I’m 61 years old and I have been stopped by police 53 times in my life. I have never been arrested. My father was a deputy sheriff, I was a Boy Scout leader for 25 years, I graduated from college with honors, and I’ve won six national journalism awards. There’s nothing about me that a reasonable person would think is threatening, but it’s just a common experience to be stopped. It seems now there’s nothing you can do with your behavior that’s going to save you.

I had an experience last year at San Francisco International Airport: The officer came up and asked me what I was doing there. I told him I was waiting for a tour, and that I’m an official tourism spokesman for the city of San Francisco. He’s like, “Please, give me a break.”

So I pull out my iPad. But before I did that, I told him, “I am pulling out my iPad from my briefcase so I can show you.” Then I had to show a video of a story that Channel 5 had done about me giving a tour. So the two cops are there, and one says, “Son of a gun, he actually is who he says he is!” What I’m thinking about is all the guys that don’t have a video of themselves on their iPad explaining who they are.-John William Templeton

One of a series of letters sent by The Zodiac Killer mocking the police and media while trying to terrorize the citizens of San Francisco. This was sent to the San Francisco Chronicle on October 13th, 1969.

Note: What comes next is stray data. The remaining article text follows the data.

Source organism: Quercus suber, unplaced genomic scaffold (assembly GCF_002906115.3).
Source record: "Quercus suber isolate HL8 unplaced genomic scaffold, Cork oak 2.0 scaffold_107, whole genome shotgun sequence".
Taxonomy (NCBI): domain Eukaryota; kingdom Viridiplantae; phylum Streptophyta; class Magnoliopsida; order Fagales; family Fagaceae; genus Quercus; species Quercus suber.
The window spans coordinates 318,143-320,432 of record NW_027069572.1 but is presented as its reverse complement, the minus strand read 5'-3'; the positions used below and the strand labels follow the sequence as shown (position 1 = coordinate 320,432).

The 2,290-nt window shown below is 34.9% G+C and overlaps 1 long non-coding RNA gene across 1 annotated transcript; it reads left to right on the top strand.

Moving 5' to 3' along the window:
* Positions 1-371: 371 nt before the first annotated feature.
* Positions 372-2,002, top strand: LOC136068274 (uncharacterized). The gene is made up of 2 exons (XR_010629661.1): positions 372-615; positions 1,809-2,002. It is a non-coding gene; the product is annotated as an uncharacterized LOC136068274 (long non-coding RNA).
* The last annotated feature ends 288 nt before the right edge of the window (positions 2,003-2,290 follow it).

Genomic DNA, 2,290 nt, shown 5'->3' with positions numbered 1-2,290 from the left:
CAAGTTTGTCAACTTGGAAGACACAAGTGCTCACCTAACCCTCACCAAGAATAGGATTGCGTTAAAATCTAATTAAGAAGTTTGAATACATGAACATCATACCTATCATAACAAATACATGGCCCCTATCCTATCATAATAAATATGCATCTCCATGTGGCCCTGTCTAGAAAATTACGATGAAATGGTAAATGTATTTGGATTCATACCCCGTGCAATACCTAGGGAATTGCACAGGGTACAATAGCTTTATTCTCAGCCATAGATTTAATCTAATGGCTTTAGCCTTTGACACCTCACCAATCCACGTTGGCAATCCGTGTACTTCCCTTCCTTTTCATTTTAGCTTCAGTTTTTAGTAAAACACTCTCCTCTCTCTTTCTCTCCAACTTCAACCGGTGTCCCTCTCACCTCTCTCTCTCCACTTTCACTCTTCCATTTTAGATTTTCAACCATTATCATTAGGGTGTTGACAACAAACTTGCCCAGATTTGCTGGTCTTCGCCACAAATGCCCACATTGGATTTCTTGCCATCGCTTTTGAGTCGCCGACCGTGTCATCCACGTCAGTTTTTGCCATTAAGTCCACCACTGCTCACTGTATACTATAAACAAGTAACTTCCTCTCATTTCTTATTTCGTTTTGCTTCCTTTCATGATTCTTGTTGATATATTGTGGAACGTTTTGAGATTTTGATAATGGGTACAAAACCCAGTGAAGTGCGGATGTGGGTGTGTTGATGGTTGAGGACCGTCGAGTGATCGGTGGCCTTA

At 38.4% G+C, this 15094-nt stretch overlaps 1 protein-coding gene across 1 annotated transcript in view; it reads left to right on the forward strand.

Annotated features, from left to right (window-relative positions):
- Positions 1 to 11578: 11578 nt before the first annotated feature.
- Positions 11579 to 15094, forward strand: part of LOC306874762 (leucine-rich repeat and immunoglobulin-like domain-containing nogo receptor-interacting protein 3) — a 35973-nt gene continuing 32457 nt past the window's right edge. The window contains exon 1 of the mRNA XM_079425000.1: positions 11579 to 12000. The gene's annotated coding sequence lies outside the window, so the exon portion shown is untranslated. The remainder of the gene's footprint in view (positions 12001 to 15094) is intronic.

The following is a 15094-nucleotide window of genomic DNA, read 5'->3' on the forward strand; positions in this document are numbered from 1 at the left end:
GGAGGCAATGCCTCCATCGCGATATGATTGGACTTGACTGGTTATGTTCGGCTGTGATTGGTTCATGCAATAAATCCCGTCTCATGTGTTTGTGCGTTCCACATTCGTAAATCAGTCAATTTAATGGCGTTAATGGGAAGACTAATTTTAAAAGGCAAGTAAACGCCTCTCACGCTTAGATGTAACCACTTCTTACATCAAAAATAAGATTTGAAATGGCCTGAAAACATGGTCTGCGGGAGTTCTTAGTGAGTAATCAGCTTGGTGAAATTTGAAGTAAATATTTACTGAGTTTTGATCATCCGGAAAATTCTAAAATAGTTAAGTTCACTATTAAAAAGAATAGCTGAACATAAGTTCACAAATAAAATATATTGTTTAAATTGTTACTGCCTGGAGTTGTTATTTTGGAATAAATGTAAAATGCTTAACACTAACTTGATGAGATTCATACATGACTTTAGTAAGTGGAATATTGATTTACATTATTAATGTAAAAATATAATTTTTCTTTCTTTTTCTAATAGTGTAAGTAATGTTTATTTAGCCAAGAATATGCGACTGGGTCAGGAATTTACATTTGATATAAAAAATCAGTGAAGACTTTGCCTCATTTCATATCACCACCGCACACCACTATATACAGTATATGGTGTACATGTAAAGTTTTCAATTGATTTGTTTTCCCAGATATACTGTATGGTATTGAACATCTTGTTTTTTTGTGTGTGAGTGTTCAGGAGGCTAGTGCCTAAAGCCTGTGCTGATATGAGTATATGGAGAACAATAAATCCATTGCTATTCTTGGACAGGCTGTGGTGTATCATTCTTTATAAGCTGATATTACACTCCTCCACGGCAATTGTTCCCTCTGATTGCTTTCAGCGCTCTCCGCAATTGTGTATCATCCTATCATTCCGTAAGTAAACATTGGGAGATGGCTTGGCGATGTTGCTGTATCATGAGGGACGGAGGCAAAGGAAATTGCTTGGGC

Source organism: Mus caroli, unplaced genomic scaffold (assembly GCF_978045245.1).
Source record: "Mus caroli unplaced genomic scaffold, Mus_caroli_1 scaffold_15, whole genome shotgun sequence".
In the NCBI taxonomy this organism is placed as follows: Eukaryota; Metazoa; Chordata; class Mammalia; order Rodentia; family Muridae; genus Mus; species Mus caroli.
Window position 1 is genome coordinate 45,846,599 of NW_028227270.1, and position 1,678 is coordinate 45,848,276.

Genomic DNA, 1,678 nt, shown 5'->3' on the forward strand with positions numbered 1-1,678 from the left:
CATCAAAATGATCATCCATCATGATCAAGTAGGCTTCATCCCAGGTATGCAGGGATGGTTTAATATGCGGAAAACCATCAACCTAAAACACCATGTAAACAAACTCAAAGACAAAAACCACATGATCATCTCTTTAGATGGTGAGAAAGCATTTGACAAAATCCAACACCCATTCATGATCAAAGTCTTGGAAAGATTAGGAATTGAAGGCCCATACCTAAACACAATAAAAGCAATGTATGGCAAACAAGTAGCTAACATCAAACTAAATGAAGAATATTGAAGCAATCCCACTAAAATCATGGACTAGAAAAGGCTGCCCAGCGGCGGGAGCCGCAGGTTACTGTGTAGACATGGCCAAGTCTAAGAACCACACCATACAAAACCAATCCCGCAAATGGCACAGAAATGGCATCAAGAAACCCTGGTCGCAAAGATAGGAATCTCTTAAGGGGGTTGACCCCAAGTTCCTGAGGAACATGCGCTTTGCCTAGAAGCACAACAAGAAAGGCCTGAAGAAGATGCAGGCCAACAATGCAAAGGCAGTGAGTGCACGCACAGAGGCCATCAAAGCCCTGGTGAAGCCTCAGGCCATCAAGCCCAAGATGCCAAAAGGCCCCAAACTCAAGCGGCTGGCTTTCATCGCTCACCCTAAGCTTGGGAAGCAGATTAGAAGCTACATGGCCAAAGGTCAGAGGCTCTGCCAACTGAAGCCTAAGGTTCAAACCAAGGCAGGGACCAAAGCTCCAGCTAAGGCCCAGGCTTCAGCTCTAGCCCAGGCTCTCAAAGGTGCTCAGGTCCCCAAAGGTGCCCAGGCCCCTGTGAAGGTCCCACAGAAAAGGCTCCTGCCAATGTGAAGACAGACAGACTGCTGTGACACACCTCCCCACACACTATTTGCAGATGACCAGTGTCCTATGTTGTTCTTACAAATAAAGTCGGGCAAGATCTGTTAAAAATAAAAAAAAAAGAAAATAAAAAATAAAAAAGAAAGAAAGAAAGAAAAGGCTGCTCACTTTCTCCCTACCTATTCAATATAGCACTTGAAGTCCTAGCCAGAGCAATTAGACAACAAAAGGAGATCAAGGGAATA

“This is the Zodiac speaking.
I am the murderer of the taxi driver over by Washington St + Maple St last night, to prove this here is a blood stained piece of his shirt. I am the same man who did in the people in the north bay area.
The S.F. Police could have caught me last night if they had searched the park properly instead of holding road races with their motorcicles seeing who could make the most noise. The car drivers should have just parked their cars and sat there quietly waiting for me to come out of cover.
School children make nice targets, I think I shall wipe out a school bus some morning. Just shoot out the front tire + then pick off the kiddies as they come bouncing out.”


Two Halloween cards sent by the Zodiac Killer. These handmade cards were sent to Paul Avery, reporter for the San Francisco Chronicle. Between 1966 and 1974, the mystery killer provided more than 20 written communications to police officials and journalists, some including ciphers that have not been cracked to this day.

LAKE TAHOE MONSTER. (November 21, 1897)


[ The following is related by a well-known citizen of San Francisco, manager of the Park band. It is presented unaccompanied by affidavits, and may be accepted as truth by anybody who chooses to believe it. ]
The story of a sea serpent comes from so many sources and from people of undoubted veracity that it cannot be doubted that there is living in the Atlantic Ocean a serpent of monstrous size, but it remains for California, with its remains of gigantic monsters scattered all over its surface and where animal life attained its greatest perfection, to have a serpent now living within its borders much larger than any described by so many witnesses.

It was my fortune to be one of the earliest settlers on the west shore of Lake Tahoe—from June, 1861, to 1869. I located a meadow and was engaged in cutting wild hay for the market on the Placerville road. In the fall of 1865, in the month of November, I took my gun and, accompanied by a very intelligent setter dog, started out for a hunt for grouse along the shore and in the creek bottoms emptying into the lake.